Yet, as night approached, a calmness ensued throughout the town, everything was back to it’s rightful, normal place. As I walked home, I felt surrounded by this calmness, perhaps overwhelmingly so, almost like never before. I walked with a slow pace, thinking about nothing in particular: what music I was going to put on when I got home, what I thought was in store for me tomorrow – a whole host of things.

I seemingly turned a corner and stopped. I had to stop. There was nothing I could do but look at this immensely beautiful scene. The man was carrying his suitcase with an annoyingly loud rattle along the pavement. Yet, it wasn’t that which attracted my attention. The way that the woman walked hand in hand with him, holding onto him, kissing his neck was incomprehensibly beautiful and pure. He must have been away far, or away for a long time, perhaps even both. Maybe even just a day. Yet, to me, it was love. Pure, immortal love, you could almost see a visible connection piercing through them, drawing them closer.

It wasn’t so much of a jealousy that overcame me, more of a feeling of complete an utter infatuation. I was so pleased to see something like that in the world, something so happy and care free, lost in one another.

I continued my walk with a vague sense of optimism, not for me personally, but an optimism for the world, that there is light. The couple are best described as a small flickering candle amongst a raging ocean. The ocean, omnipotent in its power, a haunting rage as the waves crashed and flowed towards the shore. Yet, impossibly, one thing managed to stay afloat. A beam of light, so impossibly small that it couldn’t be overcome or drowned out by the menacing and malicious waves. There was without a doubt, very little direction to the way they were going, which was probably the most calming aspect of the couple – they were carefree, taken by each other, just as the candle may well drift across oceans for decades, or within the next day, be washed upon a beach somewhere entirely unknown.

Anonymity is, ironically, an undiscovered and underrated sensation. In whatever form it comes in, shows itself to the world, it invokes responses which we cannot be responsible for. The couple remain completely anonymous to me, and little do they know the profound impact I’m having writing about them, nor do they realise that to me, they are a flickering light in a sea of darkness.

Similarly, the lady I saw next will remain anonymous for some time to me. I presume so at least. I walked past her in my navy woollen pea-coat, the lapels raised to protect the back of my head from the cold, I could have been Sherlock Holmes if one only caught a glance of my slender figure as I walked past. That’s exactly what I did to the lady before turning back. I walked past, ignored her presence completely, only my subconscious held onto what she said. This made me turn around.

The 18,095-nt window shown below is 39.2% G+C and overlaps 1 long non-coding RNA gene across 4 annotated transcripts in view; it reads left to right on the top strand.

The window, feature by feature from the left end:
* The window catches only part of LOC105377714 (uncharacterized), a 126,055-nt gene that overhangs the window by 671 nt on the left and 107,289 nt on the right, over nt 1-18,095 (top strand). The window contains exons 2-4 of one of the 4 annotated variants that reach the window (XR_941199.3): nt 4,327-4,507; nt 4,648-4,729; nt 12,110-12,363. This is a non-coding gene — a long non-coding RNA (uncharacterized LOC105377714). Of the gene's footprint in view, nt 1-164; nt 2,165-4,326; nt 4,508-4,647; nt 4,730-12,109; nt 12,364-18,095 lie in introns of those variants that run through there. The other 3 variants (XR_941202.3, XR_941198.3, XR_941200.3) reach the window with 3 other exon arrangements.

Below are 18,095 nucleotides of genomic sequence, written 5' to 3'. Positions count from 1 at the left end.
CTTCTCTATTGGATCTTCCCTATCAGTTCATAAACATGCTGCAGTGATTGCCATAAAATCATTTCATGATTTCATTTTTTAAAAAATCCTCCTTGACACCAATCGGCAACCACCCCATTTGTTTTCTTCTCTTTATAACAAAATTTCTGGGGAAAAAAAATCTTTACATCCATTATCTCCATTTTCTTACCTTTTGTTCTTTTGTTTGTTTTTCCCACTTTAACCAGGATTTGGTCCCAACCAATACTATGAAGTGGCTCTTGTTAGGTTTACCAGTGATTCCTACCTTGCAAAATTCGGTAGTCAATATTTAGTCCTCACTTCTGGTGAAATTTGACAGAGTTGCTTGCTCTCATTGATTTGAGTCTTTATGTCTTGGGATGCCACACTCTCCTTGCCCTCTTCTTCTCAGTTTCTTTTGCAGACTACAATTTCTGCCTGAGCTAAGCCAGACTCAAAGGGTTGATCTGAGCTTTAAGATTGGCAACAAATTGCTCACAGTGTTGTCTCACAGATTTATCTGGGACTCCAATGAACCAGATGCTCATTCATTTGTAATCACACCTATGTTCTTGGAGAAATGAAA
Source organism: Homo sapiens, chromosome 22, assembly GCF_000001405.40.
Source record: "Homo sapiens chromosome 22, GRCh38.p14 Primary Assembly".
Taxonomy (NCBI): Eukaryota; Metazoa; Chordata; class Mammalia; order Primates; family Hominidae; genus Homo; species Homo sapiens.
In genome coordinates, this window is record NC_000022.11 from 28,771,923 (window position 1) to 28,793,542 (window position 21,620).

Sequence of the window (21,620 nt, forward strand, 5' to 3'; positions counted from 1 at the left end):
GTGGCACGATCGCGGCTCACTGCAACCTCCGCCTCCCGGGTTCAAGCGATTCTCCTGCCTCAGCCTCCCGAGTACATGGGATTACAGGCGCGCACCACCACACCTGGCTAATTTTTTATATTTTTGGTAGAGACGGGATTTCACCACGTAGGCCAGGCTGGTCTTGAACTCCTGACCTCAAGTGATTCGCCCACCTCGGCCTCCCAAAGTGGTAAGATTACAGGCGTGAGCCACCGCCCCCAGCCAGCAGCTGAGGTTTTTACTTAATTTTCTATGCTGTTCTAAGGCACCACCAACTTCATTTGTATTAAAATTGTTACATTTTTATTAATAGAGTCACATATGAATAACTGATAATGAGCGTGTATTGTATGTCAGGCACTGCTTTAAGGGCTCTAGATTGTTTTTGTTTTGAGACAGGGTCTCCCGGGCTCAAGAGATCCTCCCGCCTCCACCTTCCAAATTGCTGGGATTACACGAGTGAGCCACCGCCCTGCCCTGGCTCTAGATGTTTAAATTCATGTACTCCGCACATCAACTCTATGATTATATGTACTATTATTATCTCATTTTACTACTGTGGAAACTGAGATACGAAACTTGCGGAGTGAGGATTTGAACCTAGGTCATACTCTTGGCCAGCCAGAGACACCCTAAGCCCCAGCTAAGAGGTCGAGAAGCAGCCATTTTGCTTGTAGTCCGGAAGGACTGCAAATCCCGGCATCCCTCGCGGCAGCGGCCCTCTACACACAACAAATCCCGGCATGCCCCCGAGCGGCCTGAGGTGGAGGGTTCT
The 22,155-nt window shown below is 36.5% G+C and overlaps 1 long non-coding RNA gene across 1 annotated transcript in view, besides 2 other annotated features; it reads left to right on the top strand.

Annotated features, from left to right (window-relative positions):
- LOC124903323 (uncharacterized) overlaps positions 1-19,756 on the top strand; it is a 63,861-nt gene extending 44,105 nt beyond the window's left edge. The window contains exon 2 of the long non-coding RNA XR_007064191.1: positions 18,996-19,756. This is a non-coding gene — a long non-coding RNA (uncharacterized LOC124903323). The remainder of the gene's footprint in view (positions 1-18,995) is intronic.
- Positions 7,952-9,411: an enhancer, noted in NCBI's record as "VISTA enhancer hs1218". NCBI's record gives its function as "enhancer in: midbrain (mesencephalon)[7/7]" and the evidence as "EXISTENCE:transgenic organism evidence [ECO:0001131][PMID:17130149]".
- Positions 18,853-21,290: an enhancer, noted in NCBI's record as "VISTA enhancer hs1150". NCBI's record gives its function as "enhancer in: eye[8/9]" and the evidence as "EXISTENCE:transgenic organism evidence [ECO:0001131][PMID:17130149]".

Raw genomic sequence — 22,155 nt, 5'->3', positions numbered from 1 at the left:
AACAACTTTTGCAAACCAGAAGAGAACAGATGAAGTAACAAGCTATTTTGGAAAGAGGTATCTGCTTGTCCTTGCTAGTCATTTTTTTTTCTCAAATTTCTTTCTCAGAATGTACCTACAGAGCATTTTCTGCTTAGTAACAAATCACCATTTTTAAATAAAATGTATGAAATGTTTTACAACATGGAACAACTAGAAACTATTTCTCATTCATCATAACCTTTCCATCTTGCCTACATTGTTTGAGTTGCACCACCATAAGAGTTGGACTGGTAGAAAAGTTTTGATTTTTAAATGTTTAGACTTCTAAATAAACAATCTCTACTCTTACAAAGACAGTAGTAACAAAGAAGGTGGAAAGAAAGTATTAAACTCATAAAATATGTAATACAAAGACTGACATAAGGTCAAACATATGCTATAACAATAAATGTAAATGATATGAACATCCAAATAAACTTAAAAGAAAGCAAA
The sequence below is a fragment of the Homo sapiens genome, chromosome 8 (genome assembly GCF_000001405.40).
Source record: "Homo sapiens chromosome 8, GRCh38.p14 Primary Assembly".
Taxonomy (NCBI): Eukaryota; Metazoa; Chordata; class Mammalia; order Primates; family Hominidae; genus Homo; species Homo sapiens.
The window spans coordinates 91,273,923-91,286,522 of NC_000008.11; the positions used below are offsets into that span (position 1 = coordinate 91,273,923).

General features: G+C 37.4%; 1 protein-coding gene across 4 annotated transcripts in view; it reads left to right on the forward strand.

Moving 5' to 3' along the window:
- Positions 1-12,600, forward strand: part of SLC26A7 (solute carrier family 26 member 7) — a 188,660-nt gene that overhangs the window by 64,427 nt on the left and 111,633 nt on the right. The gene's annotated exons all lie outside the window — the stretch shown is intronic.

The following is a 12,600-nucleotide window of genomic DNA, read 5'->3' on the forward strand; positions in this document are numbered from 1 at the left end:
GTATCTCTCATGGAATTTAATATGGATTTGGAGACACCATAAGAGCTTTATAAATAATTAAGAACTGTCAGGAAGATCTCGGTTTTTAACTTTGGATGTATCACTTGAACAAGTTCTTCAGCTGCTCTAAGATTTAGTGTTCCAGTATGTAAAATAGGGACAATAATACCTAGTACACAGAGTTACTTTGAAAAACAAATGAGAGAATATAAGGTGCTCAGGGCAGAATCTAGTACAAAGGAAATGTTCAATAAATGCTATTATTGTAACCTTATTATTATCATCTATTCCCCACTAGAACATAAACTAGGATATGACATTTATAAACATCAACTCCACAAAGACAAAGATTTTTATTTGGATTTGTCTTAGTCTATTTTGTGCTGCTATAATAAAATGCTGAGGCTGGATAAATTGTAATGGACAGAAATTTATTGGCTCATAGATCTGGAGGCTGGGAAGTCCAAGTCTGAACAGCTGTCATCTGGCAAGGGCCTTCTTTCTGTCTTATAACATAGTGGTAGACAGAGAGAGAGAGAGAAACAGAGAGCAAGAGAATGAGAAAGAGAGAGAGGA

She was on the floor, shivering in a blanket, obviously all she had. Her entire belongings consisted of a shoddy blanket, a bobble-hat with tassels and grey-green eyes. I approached, and asked what she needed – there was very little chance of me giving her money. I didn’t know the woman, after all. And that doesn’t solve the problem. All she asked for was some ‘pop’. I got her a cola and a bottle of water; her gaze was fixed on the water, not the coke. She gave a smile, a hungry, tired, but grateful ‘Thank you, God Bless’.

As I walked into the night, knowing she probably watched me as a flickering light in the darkness, as I had watched the couple moments before, I felt an uncontrollable sense of melancholy, an unshakable sadness. I felt a tear stream, for why, I couldn’t quite understand. I had seen and come by plenty of people who were homeless, yet nobody had the profound impact that this woman had had. I was in awe. I had so much, I was going home, probably to have a warm cup of tea, curl up and read my book in the warm, the safe shelter of my attic abode, whilst she would, and still will, have to fend off the bitter wind, rogue and impolite, violent people.

As I walked, looked up at the night, looked on down the street, all I could think of was the scale and scope of the injustice and inequality of the world. However cliché that might seem, it’s true. As I’m writing on my laptop, knowing I can help her, even a little bit with my insignificant wage from my part time job, able to give her another chance of a life she could lead, the realism within me slowly grows. As much as this sadness has had an impact on me, I cannot help everyone. There is still a scope to all of this, however. Do as much or as little as you can. That is all I ask. You may not feel obliged to do so, you may not have the means, the courage or the knowhow. But, sometimes, sudden urges are bestowed upon you, throughout you. That’s my eternal optimism at least. I do not do these things as much as I should, but I believe everybody has the capacity to be somebody’s flickering light amongst a sea of disturbing darkness.